And Jim Piazza emailed the leader of a national association of fraternities and told him they needed to talk.
An unexpected alliance
Inside a Washington law firm one afternoon last spring, a group of parents gathered at a long table, preparing for a day on Capitol Hill pushing for anti-hazing legislation. Whenever someone new came in, they would be pulled into tight hugs, with people wiping away tears.
“If you’ve lost a child this way, you get it,” said Richard Braham, whose son Marquise was a student at Penn State-Altoona when he died. “We know we understand one another.”
Some in the room had been grieving for years. For one father, it had been only a few months. When someone else mentioned all the days at the cemetery, he dropped his head into his hands.
The coalition grew organically. Shortly after their son Max Gruver’s death at Louisiana State University in 2017, Steve and Rae Ann Gruver opened his journal to a page where he had written that God sometimes does bad things to create good.
They took it as a sign.
Soon after, they met the Piazzas. “I remember telling Jim, ‘I want to make sure this never happens to another kid,’ ” Gruver said.
There were others in the room who were not relatives of dead college students: leaders of Greek umbrella organizations, such as Dani Weatherford, chief executive of the National Panhellenic Conference, and Judson Horras, president and chief executive of the North American Interfraternity Conference.
When Jim Piazza first reached out to Horras, there was trepidation on both sides.
Getting together with him, Braham said, was meeting with the enemy.
But they developed trust that has endured.
Many parents remain virulently anti-Greek after losing a child. The Piazzas and the parents of the Anti-Hazing Coalition see a broader problem, one that plays out in high school locker rooms, on band buses, in all sorts of settings. They think fraternities can help by confronting the issue in their own chapters, and they even envision a way that members could help prevent it in other settings: Jim Piazza wants to create a program that would bring college students into middle and high schools, to talk directly with younger students about the dangers.
The alliance with Greek organizations has opened doors, getting the parents in front of fraternity leaders and tens of thousands of members. The North American Interfraternity Conference helps with scheduling and logistics for the parents when they speak.
“It’s just been foot on the accelerator ever since,” Gruver said.
Steve Gruver remembered hearing about the volunteer work and high GPAs of fraternities at LSU’s orientation; he did not hear that some of the groups also had a pattern of violations and hazing allegations. Requiring schools to track and disclose that could help parents and students make better decisions, he said.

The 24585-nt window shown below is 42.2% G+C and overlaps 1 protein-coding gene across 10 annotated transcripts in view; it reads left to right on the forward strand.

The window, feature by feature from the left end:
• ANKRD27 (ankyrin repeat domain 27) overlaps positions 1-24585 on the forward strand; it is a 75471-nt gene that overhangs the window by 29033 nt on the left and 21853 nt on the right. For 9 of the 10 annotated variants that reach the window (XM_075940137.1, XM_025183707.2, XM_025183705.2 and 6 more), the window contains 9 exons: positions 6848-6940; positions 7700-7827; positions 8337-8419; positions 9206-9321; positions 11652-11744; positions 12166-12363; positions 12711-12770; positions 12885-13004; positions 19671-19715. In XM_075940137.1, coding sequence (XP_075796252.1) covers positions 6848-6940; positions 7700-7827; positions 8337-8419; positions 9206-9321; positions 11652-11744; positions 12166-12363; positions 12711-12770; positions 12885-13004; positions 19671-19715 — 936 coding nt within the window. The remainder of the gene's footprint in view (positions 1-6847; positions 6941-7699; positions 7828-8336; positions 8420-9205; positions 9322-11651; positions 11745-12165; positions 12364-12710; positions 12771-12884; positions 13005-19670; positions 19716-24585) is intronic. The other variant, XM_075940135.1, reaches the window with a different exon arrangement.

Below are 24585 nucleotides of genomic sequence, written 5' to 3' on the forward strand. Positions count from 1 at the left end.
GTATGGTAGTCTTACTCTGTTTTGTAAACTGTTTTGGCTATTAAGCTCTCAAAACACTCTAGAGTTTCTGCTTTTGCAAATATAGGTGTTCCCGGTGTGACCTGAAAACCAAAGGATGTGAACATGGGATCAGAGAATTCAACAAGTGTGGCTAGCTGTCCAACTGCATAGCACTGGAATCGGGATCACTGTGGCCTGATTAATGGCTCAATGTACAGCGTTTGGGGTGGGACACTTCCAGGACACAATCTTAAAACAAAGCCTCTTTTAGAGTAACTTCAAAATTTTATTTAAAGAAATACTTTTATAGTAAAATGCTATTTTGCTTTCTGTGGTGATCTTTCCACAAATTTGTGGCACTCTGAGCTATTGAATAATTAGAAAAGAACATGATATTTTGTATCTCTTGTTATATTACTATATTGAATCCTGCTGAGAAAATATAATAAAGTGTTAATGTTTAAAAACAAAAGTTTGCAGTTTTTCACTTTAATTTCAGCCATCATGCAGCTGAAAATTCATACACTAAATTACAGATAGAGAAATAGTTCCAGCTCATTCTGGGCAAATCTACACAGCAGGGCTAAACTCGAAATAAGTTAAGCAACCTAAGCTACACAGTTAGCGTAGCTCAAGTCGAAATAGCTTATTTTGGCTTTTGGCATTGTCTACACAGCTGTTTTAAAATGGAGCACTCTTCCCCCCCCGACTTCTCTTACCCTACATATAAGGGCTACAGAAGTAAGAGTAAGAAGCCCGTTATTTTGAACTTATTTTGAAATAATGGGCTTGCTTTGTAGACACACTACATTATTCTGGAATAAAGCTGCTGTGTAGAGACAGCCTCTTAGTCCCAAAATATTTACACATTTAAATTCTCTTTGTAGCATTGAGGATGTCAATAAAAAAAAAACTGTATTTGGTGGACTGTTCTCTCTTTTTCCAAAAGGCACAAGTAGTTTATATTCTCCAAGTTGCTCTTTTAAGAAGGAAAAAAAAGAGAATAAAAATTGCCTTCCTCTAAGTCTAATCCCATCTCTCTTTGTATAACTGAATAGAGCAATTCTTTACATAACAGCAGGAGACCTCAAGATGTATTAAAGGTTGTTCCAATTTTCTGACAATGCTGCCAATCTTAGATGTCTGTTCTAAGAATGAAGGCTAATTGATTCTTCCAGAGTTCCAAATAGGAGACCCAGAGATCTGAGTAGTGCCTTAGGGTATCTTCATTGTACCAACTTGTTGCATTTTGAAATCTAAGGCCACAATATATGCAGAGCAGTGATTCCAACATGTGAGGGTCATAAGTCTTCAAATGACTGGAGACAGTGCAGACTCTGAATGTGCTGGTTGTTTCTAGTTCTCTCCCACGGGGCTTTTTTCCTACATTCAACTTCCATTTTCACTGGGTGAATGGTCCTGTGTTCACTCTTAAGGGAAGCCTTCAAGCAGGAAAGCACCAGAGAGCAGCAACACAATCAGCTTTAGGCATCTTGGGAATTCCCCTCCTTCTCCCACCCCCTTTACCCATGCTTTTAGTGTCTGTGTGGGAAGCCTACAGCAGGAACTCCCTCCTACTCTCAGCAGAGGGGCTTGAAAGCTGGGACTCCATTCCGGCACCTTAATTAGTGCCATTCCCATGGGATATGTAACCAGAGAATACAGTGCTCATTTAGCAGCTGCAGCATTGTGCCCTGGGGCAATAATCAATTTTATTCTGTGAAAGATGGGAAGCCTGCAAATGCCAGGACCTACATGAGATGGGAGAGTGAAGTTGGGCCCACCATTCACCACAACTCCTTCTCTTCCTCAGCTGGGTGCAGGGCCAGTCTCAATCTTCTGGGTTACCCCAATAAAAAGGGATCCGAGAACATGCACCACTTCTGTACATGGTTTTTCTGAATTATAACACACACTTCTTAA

Federal bills to do that have always died in committee, Nuwer said. He believes schools are too concerned about their public images to be transparent about the extent of binge drinking and hazing on campus.
The coalition is also pushing for legislation at the state level to ensure hazing is treated as a felony.
Louisiana recently toughened its law from one of the weakest in the country to one of the toughest, Nuwer said. “That’s because of the efforts of the Gruver family.”
The legislation is important, Horras said. “But where you really make a difference is where people understand this is about human dignity and how you treat each other.” Having heard parents speak dozens of times, he said the impact on students is obvious.
“We’re trying to have it hit them in their heart,” Braham said. “What sort of person are you? You get to choose. Are you a kind and decent person — or a torturer?”
Not 'on my watch'
After one of her first speeches, when Evelyn Piazza and Rae Ann Gruver addressed the national leadership conference of a fraternity, “those boys were bawling their eyes out and hugging us,” Evelyn Piazza said. “We realized how powerful it could be.”
Often after the parents speak, people stand in line “to talk to us, to hug us, to thank us,” Jim Piazza said. “They’ll say to us, ‘This won’t happen on my watch.’ ”
Every once in a while, they can tell they are not getting through; people are looking at their phones instead of the stage. At one large university recently, fraternity brothers began coughing, from corner to corner of the room, taunting them.
But usually the speeches are emotional. Gruver and his wife had spoken at their son’s high school that morning, where their younger son is a senior. “You could hear a pin drop,” he said. “There’s always a lot of tears.”
He put his hand over his eyes, overwhelmed for a moment. “I promise you our sons are watching us through all this, helping guide us through this.”
'Live like Tim'
At the College of New Jersey, the Piazzas ended their speech with the aftermath of their son’s death. There are the painful milestones like his birthday and Penn State’s commencement this year, when Mike Piazza graduated from his five-year program, but Tim was not there to get his engineering diploma. There is the beginning of every month, when they think of the first days of February 2017, inexorably following the timeline to 1:23 a.m. There are all the little reminders: hearing the song that was his ringtone, seeing a football, getting to the beach house he loved.
“Not a day goes by — not a minute goes by — that I’m not thinking about Tim, lying on that basement floor,” Jim Piazza said.
They challenged the audience to find their own way to change the culture. “Don’t be the person who does this to someone,” Evelyn Piazza said.
The Piazzas stayed onstage, answering question after question from the audience. As people left the auditorium, one student slid down the banister outside the building, and his friends laughed. But inside, other students had gathered around the parents to thank them. One fraternity member had tears in his eyes; all he could say to Evelyn Piazza before walking away was that he had a twin brother, and he could imagine.
Magda Jean-Louis contributed to this report.